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Michael Moschen

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Michael Moschen is an American juggler.

Early life[edit]

Moschen was a classmate of Penn Jillette's at Greenfield High School in Greenfield, Massachusetts, class of 1973. The two worked together developing juggling performances immediately after high school.[1]


In 1977, Moschen performed in the first season of the Big Apple Circus.[2]

Moschen is particularly known for contact juggling. In the 1986 film Labyrinth, the crystal ball manipulations seen to be performed by David Bowie's character were actually done by Moschen, who stood behind Bowie during filming. Since Moschen could not see the objects he was juggling, it took many takes to film the scenes with the crystal balls.[3]

He received a Fellowship from the MacArthur Foundation (the Genius Grant) in 1990.[citation needed]

In 1991, an episode of Great Performances entitled "In Motion with Michael Moschen" focused on his creative process and showed several of his innovative juggling routines, featuring an original music score by David Van Tieghem. Moschen's television appearances also include An Evening at the Pops (with the Boston Pops Orchestra), Maury Povich, Penn & Teller's Sin City Spectacular, The Tonight Show, Jerry Lewis's MDA Telethon, The Montreal International Comedy Festival (Just for Laughs) on Showtime, Ricky Jay's Learned Pigs and Fireproof Women, Sesame Street, The David Letterman Show and PBS's Alive from Off-Center. Moschen is featured on the recent A&E documentary The Mystery of Genius and made his television dramatic acting debut on L.A. Law. He has also appeared on TV in England, Spain, Italy, Chile and Argentina. In 2001, Moschen was named one of Dance Magazine's "25 to Watch".[4][better source needed]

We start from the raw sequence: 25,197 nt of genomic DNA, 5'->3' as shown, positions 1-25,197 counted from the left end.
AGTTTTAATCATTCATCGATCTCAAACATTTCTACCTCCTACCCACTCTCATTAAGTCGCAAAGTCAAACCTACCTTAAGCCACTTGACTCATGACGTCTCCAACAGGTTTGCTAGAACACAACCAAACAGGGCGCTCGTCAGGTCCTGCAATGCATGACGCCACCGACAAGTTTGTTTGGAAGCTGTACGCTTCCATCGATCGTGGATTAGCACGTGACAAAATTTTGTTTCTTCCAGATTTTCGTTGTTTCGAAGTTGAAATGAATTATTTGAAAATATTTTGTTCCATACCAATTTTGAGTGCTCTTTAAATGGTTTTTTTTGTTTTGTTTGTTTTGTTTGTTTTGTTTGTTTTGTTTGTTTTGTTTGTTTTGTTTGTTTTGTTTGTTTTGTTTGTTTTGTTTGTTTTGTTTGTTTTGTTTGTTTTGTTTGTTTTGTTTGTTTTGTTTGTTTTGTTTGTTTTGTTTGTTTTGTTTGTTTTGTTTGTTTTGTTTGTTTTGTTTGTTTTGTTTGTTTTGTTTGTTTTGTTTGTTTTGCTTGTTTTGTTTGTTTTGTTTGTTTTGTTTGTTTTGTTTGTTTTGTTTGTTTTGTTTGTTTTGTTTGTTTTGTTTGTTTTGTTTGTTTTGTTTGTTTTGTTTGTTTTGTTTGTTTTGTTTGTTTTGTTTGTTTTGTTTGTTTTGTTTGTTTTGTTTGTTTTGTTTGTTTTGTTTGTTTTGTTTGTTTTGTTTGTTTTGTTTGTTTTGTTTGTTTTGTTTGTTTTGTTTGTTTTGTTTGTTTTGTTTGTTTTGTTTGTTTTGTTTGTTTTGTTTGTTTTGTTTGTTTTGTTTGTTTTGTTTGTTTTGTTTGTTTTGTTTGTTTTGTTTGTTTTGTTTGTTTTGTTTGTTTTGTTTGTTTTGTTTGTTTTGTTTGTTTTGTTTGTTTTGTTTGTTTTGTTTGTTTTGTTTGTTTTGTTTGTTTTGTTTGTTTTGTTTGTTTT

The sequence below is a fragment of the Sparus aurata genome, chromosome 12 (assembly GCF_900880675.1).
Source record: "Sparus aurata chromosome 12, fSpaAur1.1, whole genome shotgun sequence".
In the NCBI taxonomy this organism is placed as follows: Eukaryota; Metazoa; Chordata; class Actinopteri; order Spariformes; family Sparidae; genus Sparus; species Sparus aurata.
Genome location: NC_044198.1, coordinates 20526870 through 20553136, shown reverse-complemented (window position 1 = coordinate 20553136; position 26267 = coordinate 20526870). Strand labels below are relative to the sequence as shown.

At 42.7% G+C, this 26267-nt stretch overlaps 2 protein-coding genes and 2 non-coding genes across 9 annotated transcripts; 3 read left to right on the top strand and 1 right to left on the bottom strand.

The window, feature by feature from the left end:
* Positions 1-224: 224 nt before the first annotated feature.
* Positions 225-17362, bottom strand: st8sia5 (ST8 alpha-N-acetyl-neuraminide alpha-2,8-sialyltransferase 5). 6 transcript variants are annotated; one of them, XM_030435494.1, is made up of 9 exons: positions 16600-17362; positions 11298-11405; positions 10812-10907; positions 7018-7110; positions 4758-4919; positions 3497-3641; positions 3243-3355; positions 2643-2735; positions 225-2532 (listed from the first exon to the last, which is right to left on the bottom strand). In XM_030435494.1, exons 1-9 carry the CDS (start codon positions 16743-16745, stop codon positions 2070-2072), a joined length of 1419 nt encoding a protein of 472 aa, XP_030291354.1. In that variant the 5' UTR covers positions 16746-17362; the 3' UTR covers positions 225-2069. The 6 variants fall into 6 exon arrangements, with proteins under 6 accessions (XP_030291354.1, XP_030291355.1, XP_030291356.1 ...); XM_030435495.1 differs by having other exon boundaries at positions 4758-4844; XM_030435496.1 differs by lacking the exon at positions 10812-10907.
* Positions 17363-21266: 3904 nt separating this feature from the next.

Moschen's 2002 talk for the TED Conference describes some of his thought processes.[5]

Cirque du Soleil commissioned Moschen[when?] to create a new work for their permanent theatrical circus in Las Vegas, Nevada.[citation needed]

See also[edit]


  1. ^ Trillin, Calvin (May 15, 1989). "A couple of Eccentric Guys". The New Yorker.
  2. ^ Blau, Eleanor (1977-07-22). "Big Apple Circus Pitches for Permanence". The New York Times. ISSN 0362-4331. Retrieved 2023-11-26.
  3. ^ The Jim Henson Company (2010-02-03), Inside the Labyrinth: Crystals, retrieved 2017-01-17
  4. ^ "Michael Moschen Online".
  5. ^ "Michael Moschen juggles rhythm and motion". TED.com. March 2002. Retrieved February 22, 2011.

External links[edit]